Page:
Group Score: 6/10


    The game has your generic baseball achievements – throw a no-hitter, hit for the cycle, draw a walk, etc. It also has some season completion achievements, and your online achievements. This also means that there is a discontinued achievement, which will annoy a lot of completionists. There is also achievements for collecting cards, which, although a fun idea, has some severe flaws which are fixed in MLB2K9, but sadly not this one.

    You unlock these cards by performing certain actions in game – for example, to get the Bill Hall card you must hit a homerun with Bill Hall in a game. Simple enough, but when you realize there are nine cards per team on thirty teams for a total of 270 cards, it can get a little daunting. Luckily the developers saw this too, and the maximum card achievement they put in was 100. However, it doesn’t have even that nice a TA ratio since there is a nice workaround of winning wildcards – cards that you have a __% chance of getting when hitting a single, double, triple, homerun, rbi, run, strikeout, etc, etc. If you put the game on the hardest difficulty you are almost guaranteed a card a hit. However, there is an annoying glitch in the game that will only let certain users redeem their wild cards. This glitch also occurs in card packs, an item you can buy in the game’s store by saving up tokens you get in the game. Open a pack and grab yourself a couple more cards. What does this mean? This means that the achievement is easy to get for people that don’t have the glitch, and hard to get for people that do have the glitch. There are four achievements related to this off the top of my head.

    Achievement Score: 6/10

    Final Score: 21/40 = 52.5/100 = 5.25/10 = 2.625/5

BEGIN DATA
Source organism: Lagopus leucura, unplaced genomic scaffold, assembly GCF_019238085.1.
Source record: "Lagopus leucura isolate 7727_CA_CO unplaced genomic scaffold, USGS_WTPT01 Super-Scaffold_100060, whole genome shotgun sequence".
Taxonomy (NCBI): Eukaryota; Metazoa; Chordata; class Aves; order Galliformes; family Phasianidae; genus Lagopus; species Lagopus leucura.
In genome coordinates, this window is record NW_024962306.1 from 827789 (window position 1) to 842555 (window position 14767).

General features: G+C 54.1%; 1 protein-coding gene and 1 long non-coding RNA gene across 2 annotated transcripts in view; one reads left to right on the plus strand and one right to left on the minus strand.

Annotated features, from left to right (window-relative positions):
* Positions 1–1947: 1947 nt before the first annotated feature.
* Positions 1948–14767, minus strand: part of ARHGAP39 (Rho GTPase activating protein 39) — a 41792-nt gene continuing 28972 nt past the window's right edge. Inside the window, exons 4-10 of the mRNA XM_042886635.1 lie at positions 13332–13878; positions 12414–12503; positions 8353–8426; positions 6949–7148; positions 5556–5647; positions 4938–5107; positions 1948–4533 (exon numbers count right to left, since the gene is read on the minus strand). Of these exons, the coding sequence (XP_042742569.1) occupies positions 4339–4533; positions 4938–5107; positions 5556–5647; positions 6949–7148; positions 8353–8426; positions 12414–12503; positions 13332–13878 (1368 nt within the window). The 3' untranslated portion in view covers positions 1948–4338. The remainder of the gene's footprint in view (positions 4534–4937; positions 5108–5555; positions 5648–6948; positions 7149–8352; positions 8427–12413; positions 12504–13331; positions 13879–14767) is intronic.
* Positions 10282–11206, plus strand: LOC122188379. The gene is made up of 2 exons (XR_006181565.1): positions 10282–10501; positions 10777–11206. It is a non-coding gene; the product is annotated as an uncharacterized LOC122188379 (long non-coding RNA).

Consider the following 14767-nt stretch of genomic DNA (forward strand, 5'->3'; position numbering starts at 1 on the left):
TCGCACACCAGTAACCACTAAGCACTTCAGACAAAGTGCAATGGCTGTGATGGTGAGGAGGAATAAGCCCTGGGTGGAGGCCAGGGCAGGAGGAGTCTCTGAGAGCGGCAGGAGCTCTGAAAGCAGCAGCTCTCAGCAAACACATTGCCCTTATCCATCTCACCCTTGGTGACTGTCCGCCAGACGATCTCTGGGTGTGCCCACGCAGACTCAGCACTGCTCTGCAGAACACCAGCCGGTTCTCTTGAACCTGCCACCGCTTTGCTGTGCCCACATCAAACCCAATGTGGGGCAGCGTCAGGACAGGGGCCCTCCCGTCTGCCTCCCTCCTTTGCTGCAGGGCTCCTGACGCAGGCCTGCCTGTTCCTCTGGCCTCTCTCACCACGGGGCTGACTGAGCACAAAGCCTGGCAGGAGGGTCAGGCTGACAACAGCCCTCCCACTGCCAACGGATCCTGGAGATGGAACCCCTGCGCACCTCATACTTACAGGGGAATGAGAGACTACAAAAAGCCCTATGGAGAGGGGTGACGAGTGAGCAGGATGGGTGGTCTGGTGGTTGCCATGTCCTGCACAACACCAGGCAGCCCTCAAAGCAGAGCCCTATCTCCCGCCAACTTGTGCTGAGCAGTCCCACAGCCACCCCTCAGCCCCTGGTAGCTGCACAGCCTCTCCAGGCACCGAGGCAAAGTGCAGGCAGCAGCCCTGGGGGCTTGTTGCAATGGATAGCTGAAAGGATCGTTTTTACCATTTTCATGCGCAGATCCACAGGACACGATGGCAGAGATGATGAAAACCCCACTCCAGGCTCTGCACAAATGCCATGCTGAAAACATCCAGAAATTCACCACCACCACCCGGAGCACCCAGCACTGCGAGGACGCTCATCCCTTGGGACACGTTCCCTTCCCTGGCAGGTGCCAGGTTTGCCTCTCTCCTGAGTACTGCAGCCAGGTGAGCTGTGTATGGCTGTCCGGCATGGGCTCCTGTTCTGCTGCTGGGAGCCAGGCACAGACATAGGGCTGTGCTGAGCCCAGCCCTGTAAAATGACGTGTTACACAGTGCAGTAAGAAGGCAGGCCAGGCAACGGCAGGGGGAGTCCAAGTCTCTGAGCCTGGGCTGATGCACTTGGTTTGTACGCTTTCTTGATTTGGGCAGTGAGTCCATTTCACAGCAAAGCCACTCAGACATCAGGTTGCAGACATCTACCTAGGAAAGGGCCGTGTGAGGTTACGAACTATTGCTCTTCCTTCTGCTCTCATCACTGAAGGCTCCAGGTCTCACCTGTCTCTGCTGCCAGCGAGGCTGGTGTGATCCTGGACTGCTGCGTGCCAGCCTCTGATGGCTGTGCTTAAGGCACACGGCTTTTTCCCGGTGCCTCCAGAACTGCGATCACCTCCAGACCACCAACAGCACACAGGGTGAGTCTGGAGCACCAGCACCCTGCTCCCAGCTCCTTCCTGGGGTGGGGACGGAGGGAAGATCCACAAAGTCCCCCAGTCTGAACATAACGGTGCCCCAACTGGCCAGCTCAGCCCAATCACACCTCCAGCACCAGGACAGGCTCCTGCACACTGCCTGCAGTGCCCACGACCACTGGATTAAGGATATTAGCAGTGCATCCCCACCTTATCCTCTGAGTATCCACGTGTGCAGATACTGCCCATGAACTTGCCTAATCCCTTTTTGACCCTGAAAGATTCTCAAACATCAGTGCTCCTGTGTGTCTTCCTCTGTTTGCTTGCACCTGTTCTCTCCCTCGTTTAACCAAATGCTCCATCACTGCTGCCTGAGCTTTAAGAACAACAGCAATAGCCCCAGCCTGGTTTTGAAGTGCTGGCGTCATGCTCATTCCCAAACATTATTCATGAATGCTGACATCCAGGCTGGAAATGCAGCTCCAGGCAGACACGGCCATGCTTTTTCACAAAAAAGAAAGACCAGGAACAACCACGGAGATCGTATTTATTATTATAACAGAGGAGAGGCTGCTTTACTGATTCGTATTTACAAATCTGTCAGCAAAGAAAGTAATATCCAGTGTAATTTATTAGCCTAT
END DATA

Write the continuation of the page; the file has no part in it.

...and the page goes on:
Final Thoughts:

    A game that is highlighted by an attempt at bringing in ingenious control schemes that unfortunately implodes in the game’s face due to too high demand of precision. If you find it for $5 and you aren’t worried about ever getting all the achievements in the game, I’d recommend it, but if you just wait a couple more months you’ll be able to get MLB2K9 for the same price, which is a far superior game. Hope you liked my review. Please consider leaving me a comment on how I can improve my review instead of voting negatively – I’m always open to change. Thanks!
  • F8DV8RBR0NK0F8DV8RBR0NK0152,592
    27 Nov 2009
    0 5 0
    W.O.F.T. -- waste of fu**ing time

    graphics - 8/10
    sound - 6/10
    gameplay - 2/10
    replay - 2/10

    Advanced controls are unrealistic to lifelike play.
    If you get a hit, it will either be a home run or reach base on errors.
    worst game in the series.............................................
    I really hope that 2K9 is not as bad as this. Microsoft needs to sign another MLB liscence because 2K sports does not need to make a better game when it is the only game. I played 2K6 and 2K7 - neither were anywhere near this bad. It looks great but plays worse. Do not waste your time, money, credits, tokens, etc.